ALBUMS / Dog leaves them begging for more

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The Independent Culture


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With advance orders in America pushing the two million mark, Snoop Doggy Dogg's Doggystyle looks set to be the first debut album to enter the charts at number one. Snoop's talents have already been extensively featured on Dr Dre's multi-million-selling The Chronic, and the demand thus aroused has obviously not been harmed by his arrest for murder.

Snoop is certainly a doggy old dog: a cool, leering caricature of amoral phallocentrism and 'nigga' behaviour in which virility has become inextricably confused with casual violence. Doggystyle opens with a succession of explanatory raps about his hedonist interests, brutally interrupted by the gunshots announcing 'Murder Was The Case'.

This track sees Snoop gunned down, plea-bargaining with God, then entering prison on a murder rap. It's the art which his life imitates, in which the concluding image speaks powerfully of a life of perpetual paranoia on both sides of the wall.

Snoop's cool is matched by the blend of Seventies funk and sinister breakbeats that has made Dr Dre the production player of the year. But rap- wise, there's nothing much new here; and the ethical and political dimension is entirely absent from his work. What's on offer is the sheer appeal of delinquency.


The Beavis And Butt-head


(Geffen GED 24613)

As delinquents go, MTV's cartoon duo Beavis and Butt-head are as pathetic as any: a sniggering pre-teen Wayne & Garth. Their tastes run to hardcore rap and death-metal, and their critical vocabulary stretches only to 'This is rilly cool' or 'This sucks]', comments frequently repeated on the promo videos played on their show.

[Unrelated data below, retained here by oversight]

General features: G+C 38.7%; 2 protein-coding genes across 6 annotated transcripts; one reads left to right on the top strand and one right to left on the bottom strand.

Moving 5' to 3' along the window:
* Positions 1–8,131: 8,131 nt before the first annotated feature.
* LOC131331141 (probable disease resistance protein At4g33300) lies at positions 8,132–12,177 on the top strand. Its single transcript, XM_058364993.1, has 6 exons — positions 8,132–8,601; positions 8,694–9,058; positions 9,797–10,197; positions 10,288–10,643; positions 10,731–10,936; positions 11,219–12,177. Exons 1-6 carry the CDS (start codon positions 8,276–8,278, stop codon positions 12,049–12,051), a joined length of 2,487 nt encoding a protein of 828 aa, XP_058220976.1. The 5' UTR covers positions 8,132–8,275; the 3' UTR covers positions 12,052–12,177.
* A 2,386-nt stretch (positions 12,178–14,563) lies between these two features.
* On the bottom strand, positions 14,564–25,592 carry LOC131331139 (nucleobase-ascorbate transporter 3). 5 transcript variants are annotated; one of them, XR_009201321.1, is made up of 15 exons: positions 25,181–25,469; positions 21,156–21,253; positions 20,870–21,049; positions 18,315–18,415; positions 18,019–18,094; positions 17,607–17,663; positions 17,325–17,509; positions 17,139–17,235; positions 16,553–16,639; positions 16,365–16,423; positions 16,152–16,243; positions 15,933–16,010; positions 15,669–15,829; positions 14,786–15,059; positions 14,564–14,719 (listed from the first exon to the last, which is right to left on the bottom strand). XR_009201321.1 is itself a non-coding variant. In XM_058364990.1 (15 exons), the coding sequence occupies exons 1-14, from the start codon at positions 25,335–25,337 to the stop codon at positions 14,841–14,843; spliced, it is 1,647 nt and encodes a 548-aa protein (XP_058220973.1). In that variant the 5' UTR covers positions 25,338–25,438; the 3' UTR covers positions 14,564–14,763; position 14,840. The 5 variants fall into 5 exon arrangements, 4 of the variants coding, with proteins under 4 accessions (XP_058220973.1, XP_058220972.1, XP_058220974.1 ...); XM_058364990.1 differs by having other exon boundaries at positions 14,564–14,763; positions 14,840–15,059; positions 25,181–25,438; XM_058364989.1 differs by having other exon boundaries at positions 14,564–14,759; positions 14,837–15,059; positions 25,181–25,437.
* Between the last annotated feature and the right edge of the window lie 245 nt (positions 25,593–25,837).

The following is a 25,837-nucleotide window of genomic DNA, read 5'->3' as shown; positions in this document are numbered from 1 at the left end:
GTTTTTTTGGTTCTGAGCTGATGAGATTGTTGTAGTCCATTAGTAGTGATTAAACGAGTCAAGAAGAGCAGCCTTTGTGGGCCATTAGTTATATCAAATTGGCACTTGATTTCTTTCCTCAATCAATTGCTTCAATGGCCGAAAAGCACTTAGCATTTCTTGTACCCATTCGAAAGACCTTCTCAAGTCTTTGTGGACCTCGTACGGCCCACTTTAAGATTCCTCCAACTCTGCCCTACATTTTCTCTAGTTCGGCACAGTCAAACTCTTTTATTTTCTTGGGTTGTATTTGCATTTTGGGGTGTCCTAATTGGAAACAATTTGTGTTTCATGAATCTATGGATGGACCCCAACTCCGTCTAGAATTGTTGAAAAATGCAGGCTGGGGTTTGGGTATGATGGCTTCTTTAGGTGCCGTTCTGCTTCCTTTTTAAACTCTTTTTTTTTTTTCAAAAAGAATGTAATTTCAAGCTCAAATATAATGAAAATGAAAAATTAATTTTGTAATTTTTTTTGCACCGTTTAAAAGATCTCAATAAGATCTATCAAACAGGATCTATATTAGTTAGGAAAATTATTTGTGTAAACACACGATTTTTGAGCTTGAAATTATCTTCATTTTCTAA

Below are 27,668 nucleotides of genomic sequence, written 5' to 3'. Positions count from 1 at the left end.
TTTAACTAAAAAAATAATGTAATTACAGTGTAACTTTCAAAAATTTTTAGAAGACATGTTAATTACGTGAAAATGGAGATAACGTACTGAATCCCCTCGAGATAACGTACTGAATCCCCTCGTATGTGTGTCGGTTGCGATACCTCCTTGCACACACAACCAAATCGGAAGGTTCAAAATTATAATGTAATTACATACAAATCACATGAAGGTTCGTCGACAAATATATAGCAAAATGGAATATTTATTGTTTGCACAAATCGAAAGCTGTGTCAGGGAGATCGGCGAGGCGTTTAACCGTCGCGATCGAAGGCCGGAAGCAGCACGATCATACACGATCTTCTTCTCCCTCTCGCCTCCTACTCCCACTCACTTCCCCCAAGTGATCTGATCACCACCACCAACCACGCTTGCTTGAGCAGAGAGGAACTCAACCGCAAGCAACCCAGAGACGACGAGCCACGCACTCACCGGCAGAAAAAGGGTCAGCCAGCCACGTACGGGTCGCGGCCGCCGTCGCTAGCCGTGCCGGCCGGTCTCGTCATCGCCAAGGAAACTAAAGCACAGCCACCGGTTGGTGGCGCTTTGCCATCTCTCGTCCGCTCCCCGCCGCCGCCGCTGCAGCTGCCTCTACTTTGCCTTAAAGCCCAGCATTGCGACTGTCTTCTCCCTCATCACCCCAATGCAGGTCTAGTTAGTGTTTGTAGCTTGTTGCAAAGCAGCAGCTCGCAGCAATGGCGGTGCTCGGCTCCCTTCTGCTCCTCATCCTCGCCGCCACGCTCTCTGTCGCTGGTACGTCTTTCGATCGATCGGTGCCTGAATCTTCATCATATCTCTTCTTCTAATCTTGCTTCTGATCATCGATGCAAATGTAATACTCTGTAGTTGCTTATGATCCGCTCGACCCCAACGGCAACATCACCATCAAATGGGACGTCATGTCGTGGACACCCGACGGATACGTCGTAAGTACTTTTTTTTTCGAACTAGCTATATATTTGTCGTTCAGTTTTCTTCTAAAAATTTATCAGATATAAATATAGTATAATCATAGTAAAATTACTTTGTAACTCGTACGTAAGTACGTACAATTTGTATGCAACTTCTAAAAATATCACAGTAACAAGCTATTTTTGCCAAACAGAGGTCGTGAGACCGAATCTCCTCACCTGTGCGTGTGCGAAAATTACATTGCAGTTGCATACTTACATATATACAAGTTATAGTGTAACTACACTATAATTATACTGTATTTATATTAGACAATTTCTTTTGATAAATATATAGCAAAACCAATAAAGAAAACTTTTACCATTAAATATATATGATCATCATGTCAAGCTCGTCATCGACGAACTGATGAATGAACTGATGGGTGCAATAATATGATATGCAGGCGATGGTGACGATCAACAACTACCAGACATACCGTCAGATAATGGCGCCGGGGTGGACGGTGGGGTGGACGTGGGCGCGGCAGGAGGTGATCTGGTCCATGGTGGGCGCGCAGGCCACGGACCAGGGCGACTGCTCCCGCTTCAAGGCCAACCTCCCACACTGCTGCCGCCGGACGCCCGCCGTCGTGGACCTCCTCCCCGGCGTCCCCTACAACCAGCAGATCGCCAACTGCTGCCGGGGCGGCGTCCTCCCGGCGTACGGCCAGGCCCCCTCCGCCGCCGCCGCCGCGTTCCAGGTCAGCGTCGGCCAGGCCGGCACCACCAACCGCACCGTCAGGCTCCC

This is a collection of death- themed delights deemed 'cool': Megadeth's '99 Ways To Die', Nirvana's 'I Hate Myself And Want To Die', Anthrax's 'Looking Down The Barrel Of A Gun'. With a couple of rap tracks, contributions from such as Aerosmith and The Red Hot Chili Peppers, and an amusing spoof soul number, it makes for a surprisingly approachable album, spoiled only by the duet with Cher on 'I Got You Babe', which rilly, rilly sucks.


The Spaghetti Incident?

(Geffen GED 24617)

An album of mainly punk covers, The Spaghetti Incident? is actually Guns N' Roses's most enjoyable LP, since, though they can play a bit, they have never been able to write a decent song of their own.

Alas, their idea of a good song extends to the likes of The UK Subs, whose 'Down On The Farm' is graced with a DickVanDykean cock-er-knee accent from Axl Rose. The track which really fits them like a glove is The New York Dolls' 'Human Being', which they whip into a perfect lather.

The album's good-natured noisy fun is bookended by a couple of excruciating tracks. Rose's vocal on The Skyliners' 'Since I Don't Have You' is hysterical; and, not listed on the sleeve, is an appalling ballad, 'Look At Your Game, Girl', written by Charles Manson. He may be a criminal psychopath, but to use the Butt- headian vernacular, as a songwriter Charlie's a complete wuss.